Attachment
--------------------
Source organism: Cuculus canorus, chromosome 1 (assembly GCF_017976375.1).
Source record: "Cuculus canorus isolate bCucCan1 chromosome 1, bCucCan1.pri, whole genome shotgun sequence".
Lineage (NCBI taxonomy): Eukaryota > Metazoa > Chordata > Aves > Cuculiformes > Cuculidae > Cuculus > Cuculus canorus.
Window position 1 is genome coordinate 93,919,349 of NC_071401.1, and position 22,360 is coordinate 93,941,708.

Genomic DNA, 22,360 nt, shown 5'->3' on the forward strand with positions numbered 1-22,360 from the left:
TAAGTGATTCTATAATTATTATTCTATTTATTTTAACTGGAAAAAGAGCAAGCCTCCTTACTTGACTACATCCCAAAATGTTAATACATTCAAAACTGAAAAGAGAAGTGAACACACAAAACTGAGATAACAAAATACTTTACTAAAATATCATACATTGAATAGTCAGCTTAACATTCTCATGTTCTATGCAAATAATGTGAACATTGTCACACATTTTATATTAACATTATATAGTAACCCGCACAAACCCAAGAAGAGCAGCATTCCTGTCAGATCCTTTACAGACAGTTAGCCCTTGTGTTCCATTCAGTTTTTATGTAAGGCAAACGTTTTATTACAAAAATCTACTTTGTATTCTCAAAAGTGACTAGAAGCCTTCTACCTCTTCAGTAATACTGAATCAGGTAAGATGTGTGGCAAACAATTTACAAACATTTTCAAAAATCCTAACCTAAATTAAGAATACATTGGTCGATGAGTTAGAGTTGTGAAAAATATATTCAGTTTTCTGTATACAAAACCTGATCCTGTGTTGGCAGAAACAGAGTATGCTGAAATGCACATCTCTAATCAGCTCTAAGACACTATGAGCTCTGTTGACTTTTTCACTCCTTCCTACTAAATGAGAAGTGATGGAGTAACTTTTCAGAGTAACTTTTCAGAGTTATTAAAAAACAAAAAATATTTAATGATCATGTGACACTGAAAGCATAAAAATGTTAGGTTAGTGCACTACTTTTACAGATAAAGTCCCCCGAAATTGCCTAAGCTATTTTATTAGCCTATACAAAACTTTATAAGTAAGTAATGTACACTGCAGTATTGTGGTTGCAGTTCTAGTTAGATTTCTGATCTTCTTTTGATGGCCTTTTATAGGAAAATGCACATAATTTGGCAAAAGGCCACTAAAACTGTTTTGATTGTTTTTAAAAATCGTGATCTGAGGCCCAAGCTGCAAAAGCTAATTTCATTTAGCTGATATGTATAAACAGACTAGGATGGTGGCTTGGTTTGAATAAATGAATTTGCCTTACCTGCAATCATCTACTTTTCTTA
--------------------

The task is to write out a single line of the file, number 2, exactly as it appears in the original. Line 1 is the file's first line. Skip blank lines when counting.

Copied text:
Source record: "Cuculus canorus isolate bCucCan1 chromosome 1, bCucCan1.pri, whole genome shotgun sequence".